Scientific Reasons for Getting Mindful in May

This month we’re turning our attention to cortisol in support of Mindful in May and, of course, your fat adaptation journey. Why? Because in clinic we find stress (and chronically elevated levels of the stress hormone cortisol) to be a significant limiting factor to optimal health and we want to support you with tools to manage it. What might they be? Mindfulness!

As described by mindfulness expert and founder of Mindful in May, Elise Bialylew “Mindfulness is a form of mental training that supports the mind to be more focused, effective and present to what we’re doing as we’re doing it”. Training your mind with mindfulness meditation is one way you can support this.

Research shows us that bedding down a mindfulness meditation practice for just eight weeks will positively impact circulating levels of cortisol in response to stress. If that’s not enough to motivate a regular meditation practice, here are more associated benefits:

Improved cognition

Mindfulness meditation is a practice that supports the ability to stay in the moment and focused on what you’re doing.  Research shows this is likely due to the correlation between regular meditation and growth in the pre-frontal cortex, the area of the brain responsible for things like focused attention.  In a world where we’re bombarded with information and stimulation I can’t think of an era where this sort of focus has ever been more important.  In fact, it’s freedom!

Improved mood and resilience

Through mindfulness meditation it’s possible to train the mind to disengage from the negative thought patterns that spiral out of control and often contribute to low mood.  Research shows that mindfulness’ effect on mood actually goes much deeper and that it causes a shift in electrical brain activity to areas shown to be more active in individuals with a more positive view on life.

More specifically, it’s individuals with greater left-sided anterior activation that have been found to show faster recovery after a negative provocation.  Showing that the shift in electrical activity correlates with more positive mood and can contribute to greater levels of resilience.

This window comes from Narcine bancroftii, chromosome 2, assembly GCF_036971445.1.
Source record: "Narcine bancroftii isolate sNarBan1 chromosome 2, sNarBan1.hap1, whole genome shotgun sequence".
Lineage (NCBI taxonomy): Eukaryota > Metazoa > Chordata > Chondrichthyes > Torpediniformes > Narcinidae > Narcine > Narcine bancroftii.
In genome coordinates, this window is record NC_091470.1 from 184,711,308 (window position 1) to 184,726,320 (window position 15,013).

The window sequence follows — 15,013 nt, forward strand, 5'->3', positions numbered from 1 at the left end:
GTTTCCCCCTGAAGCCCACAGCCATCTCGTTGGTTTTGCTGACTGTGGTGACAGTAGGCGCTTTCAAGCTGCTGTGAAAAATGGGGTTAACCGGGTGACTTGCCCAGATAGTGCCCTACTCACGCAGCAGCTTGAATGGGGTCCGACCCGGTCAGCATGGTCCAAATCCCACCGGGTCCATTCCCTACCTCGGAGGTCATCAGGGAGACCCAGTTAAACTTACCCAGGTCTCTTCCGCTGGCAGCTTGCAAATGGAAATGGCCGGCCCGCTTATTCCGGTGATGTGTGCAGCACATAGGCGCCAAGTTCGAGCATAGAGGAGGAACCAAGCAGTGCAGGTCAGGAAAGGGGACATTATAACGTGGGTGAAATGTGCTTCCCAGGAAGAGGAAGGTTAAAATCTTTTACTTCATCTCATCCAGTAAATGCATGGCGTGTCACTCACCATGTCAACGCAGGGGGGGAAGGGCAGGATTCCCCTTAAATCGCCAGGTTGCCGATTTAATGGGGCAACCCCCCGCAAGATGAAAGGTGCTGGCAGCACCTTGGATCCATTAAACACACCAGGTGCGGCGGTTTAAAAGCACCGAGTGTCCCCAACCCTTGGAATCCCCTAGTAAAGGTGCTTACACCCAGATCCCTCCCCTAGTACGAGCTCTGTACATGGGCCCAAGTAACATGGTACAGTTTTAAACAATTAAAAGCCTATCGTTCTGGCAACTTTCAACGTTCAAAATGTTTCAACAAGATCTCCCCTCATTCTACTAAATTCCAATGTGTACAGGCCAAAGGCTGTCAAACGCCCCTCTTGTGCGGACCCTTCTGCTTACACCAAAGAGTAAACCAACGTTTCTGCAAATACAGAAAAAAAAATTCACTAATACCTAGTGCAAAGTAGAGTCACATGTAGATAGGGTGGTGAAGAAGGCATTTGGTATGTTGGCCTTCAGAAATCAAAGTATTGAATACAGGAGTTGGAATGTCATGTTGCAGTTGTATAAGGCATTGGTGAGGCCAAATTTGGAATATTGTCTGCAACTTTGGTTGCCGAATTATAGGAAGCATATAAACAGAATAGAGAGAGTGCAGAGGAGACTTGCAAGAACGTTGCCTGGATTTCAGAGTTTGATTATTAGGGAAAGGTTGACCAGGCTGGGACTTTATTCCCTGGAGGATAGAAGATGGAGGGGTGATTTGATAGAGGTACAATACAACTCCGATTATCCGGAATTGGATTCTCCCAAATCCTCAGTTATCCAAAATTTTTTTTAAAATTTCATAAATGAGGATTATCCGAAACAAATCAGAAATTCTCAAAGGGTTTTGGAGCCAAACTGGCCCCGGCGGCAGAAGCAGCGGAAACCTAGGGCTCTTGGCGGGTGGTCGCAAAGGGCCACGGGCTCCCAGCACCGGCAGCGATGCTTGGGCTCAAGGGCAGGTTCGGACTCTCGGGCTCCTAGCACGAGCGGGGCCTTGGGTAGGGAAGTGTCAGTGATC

Enhanced immune function

There is evidence to show that mindfulness meditation is associated with reductions in proinflammatory processes and increases in cell-mediated defense paramaters.  It’s an area that warrants more research but given the other associated benefits it’s certainly worth the inclusion in your daily practice, even as a preventative measure.

Protection from stress and age-related DNA damage

Studies have explored the effects of mindfulness meditation on the enzyme telomerase, which serves to protect DNA from age and stress-related damage.  Reports show that telomerase activity increases with regular meditation, suggesting that meditation can protect our cells from stress related damage.

…Getting Mindful!

All of this incredible research shows that mindfulness and associated practices like meditation are more than just a fad.  It’s actually fundamental to optimising your health and longevity!

So, if you’ve been meaning to learn how to meditate (especially after reading Why You Need Mindfulness in Your Life) or if this information has just got you curious, join the global Mindful in May meditation challenge.  It’s the perfect platform to get you started and help you develop mindfulness skills to support you for life.

Register for the one-month online mindfulness program and for just $49 you’ll receive:

  • Access to a world class online mindfulness program starting May 1st;
  • Weekly downloadable guided meditations from the world’s best teachers;
  • Exclusive video interviews with world leaders in the field of mindfulness;
  • Daily emails to support you in making meditation a habit;
  • Access to the online Facebook community;
  • A digital meditation journal to keep track of your practice;

Registrations close soon so register now!


Dr Elise Bialylew, 2015. Five Scientific Reasons to Practice Mindfulness Meditation. Accessed April 6, 2017.

David Black and George Slavich, 2016. Mindfulness Meditation and the Immune System: a Systemic Review of Randomised Control Trials. ANNALS of The New York Academy of Sciences. Accessed April 6, 2017.

Davidson et al., 2003. Alterations in Brain and Immune Function Produced by Mindfulness Meditation. Psychosomatic Medicine 65:564–570.

Jacobs et al., 2011. Intensive Meditation Training, Immune Cell Telomerase Activity and Psychological Mediators. Psychoneuroendocrinology, 36 , 5:664 – 681.

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